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Dynamic Chiropractic – July 28, 1997, Vol. 15, Issue 16

Foot Levelers Advertises Directly to Public

By Editorial Staff
The practice of advertising provider health products directly to consumers is increasing among the pharmaceutical companies. Advertising is more frequently telling consumers, "Ask your doctor about...", a not too subtle way of saying: "Ask for a prescription for..."

The amount of money spent by medical suppliers, particularly drug companies, has always dwarfed the resources available to the chiropractic profession.

Few chiropractic suppliers have attempted to market chiropractic directly to the public, but recently one chiropractic company has decided to focus advertising to potential chiropractic patients.

Foot Levelers, Inc., will be running a full-page advertisement in the September/October issues of Living Fit, and Alternative Medicine Digest. The ads present the benefits of chiropractic and Foot Levelers' products. They will feature a toll-free number to call for the name and address of DCs in their area that use Foot Levelers.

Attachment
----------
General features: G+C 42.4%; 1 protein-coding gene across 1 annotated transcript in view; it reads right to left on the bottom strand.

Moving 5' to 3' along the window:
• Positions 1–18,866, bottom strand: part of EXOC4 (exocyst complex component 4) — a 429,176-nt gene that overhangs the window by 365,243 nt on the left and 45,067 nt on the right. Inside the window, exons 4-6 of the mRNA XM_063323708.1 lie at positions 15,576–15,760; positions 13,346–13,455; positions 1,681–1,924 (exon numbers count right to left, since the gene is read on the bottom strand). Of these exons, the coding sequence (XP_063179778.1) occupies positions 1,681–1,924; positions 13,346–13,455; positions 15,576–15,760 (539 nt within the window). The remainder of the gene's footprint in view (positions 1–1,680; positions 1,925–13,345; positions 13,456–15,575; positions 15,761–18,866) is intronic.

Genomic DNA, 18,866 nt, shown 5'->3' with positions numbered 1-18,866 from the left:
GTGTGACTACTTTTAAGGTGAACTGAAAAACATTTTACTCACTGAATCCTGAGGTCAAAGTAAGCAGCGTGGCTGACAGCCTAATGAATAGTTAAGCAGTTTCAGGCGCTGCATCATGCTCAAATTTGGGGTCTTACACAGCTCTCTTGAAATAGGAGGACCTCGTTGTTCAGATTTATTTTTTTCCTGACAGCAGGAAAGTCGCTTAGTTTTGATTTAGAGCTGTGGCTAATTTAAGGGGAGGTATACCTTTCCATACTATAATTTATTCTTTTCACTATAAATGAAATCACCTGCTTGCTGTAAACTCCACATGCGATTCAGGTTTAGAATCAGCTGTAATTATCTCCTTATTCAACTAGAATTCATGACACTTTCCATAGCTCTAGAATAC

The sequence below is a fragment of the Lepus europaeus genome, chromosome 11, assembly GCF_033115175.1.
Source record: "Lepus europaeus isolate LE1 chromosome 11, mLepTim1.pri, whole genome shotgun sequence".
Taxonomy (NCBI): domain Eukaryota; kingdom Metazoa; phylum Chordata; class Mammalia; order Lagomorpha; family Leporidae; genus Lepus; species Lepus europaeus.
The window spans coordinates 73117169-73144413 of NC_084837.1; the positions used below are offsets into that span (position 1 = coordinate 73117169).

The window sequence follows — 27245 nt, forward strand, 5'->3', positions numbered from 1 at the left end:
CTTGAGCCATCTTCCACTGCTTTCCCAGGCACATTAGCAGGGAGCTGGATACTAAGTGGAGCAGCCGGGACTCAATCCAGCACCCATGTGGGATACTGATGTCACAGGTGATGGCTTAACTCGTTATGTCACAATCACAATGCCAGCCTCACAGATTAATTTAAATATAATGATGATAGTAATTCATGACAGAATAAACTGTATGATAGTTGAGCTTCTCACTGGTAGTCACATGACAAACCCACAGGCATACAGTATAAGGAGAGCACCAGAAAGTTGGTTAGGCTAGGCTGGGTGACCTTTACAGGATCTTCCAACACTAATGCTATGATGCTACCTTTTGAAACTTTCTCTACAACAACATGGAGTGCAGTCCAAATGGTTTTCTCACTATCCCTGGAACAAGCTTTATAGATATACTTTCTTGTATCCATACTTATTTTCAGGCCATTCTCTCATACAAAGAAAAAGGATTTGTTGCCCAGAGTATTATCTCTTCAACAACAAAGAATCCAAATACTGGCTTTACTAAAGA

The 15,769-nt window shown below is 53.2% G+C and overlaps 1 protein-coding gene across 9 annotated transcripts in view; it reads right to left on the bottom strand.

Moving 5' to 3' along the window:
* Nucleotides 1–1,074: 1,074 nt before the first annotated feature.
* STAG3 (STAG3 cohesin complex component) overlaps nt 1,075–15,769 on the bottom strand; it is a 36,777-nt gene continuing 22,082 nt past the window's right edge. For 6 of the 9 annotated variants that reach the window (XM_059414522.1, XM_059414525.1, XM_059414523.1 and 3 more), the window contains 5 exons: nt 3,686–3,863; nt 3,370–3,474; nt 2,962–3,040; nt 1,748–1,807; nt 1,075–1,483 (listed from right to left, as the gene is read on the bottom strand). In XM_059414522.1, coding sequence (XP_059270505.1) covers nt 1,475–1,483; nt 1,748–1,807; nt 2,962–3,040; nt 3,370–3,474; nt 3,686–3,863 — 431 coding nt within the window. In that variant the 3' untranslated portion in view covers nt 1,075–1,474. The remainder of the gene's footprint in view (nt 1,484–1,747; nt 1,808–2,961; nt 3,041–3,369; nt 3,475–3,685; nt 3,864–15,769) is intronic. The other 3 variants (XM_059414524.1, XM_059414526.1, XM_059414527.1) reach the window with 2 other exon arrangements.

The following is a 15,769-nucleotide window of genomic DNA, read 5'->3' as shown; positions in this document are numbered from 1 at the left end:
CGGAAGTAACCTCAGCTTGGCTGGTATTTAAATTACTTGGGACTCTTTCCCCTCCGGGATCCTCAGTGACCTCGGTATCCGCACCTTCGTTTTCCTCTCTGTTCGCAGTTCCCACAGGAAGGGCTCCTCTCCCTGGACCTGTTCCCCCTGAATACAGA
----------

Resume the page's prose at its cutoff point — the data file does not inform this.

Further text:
Foot Levelers' President Kent Greenawalt specified that when callers dial the 800 number, the operator will not be giving them information about Foot Levers' products, but "will only offer the caller a choice of several chiropractors in the caller's area who perform postural examinations and who prescribe our orthotics."

  • Living Fit is a publication designed for active women over 35 with a median household income of over $53,000.

  • Alternative Medicine Digest is directed at both sexes, with 85% of their readership being 25-54 years old. Digest readers have an average household income of over $40,000, and 79% have spent $250 or more on alternative health care products in the past year. Alternative Medicine Digest is distributed through 1,000 General Nutrition Center health stores, and the major bookstore chains.

Until the chiropractic profession has an effective national advertising campaign, organizations like Foot Levelers, Inc., the Chiropractic Centennial Foundation, and state chiropractic associations will continue to act independently. The ACA and ICA have, if you've been paying attention, joined in a national PR campaign called the "Alliance for Chiropractic Progress" (see "ACA and ICA Establish Public Awareness Alliance", April 7, 1997 issue). While the Alliance is a work in progress, combining the efforts of companies and chiropractic groups with those of the national chiropractic associations would result in a broader chiropractic marketing effort and a wider audience for the chiropractic message.

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